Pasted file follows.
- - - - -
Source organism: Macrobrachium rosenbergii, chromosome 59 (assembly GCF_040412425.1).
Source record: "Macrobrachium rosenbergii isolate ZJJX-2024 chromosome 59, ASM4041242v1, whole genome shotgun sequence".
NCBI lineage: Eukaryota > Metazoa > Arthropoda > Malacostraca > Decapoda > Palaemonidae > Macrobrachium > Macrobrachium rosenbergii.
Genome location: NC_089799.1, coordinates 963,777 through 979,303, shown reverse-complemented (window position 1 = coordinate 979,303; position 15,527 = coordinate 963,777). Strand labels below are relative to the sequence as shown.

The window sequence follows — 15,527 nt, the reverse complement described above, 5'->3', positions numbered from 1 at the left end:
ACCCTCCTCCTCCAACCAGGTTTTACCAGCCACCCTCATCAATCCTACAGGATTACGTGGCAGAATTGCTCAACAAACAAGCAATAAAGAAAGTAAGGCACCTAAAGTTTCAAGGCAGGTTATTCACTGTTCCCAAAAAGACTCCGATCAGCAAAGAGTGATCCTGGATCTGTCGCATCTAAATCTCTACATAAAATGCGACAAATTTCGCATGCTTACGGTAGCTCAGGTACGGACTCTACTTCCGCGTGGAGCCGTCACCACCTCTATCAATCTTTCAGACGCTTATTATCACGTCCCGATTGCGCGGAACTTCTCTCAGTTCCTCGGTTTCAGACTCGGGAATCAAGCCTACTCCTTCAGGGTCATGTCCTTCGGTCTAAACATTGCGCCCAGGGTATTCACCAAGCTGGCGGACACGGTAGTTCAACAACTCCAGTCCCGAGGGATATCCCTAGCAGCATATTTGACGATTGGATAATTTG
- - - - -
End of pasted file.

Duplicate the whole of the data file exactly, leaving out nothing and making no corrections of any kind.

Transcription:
Source organism: Macrobrachium rosenbergii, chromosome 59 (assembly GCF_040412425.1).
Source record: "Macrobrachium rosenbergii isolate ZJJX-2024 chromosome 59, ASM4041242v1, whole genome shotgun sequence".
NCBI lineage: Eukaryota > Metazoa > Arthropoda > Malacostraca > Decapoda > Palaemonidae > Macrobrachium > Macrobrachium rosenbergii.
Genome location: NC_089799.1, coordinates 963,777 through 979,303, shown reverse-complemented (window position 1 = coordinate 979,303; position 15,527 = coordinate 963,777). Strand labels below are relative to the sequence as shown.

The window sequence follows — 15,527 nt, the reverse complement described above, 5'->3', positions numbered from 1 at the left end:
ACCCTCCTCCTCCAACCAGGTTTTACCAGCCACCCTCATCAATCCTACAGGATTACGTGGCAGAATTGCTCAACAAACAAGCAATAAAGAAAGTAAGGCACCTAAAGTTTCAAGGCAGGTTATTCACTGTTCCCAAAAAGACTCCGATCAGCAAAGAGTGATCCTGGATCTGTCGCATCTAAATCTCTACATAAAATGCGACAAATTTCGCATGCTTACGGTAGCTCAGGTACGGACTCTACTTCCGCGTGGAGCCGTCACCACCTCTATCAATCTTTCAGACGCTTATTATCACGTCCCGATTGCGCGGAACTTCTCTCAGTTCCTCGGTTTCAGACTCGGGAATCAAGCCTACTCCTTCAGGGTCATGTCCTTCGGTCTAAACATTGCGCCCAGGGTATTCACCAAGCTGGCGGACACGGTAGTTCAACAACTCCAGTCCCGAGGGATATCCCTAGCAGCATATTTGACGATTGGATAATTTG